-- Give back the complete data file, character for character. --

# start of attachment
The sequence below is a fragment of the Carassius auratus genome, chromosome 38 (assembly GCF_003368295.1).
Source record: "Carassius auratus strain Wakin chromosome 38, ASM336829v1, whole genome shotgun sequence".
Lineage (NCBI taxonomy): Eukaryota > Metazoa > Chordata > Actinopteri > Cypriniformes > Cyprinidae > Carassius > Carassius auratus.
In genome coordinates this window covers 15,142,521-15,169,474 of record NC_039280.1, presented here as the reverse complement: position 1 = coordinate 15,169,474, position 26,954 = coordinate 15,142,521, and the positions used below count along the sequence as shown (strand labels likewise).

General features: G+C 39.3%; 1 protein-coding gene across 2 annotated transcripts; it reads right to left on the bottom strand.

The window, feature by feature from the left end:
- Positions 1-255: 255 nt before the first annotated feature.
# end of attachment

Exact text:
The sequence below is a fragment of the Carassius auratus genome, chromosome 38 (assembly GCF_003368295.1).
Source record: "Carassius auratus strain Wakin chromosome 38, ASM336829v1, whole genome shotgun sequence".
Lineage (NCBI taxonomy): Eukaryota > Metazoa > Chordata > Actinopteri > Cypriniformes > Cyprinidae > Carassius > Carassius auratus.
In genome coordinates this window covers 15,142,521-15,169,474 of record NC_039280.1, presented here as the reverse complement: position 1 = coordinate 15,169,474, position 26,954 = coordinate 15,142,521, and the positions used below count along the sequence as shown (strand labels likewise).

General features: G+C 39.3%; 1 protein-coding gene across 2 annotated transcripts; it reads right to left on the bottom strand.

The window, feature by feature from the left end:
- Positions 1-255: 255 nt before the first annotated feature.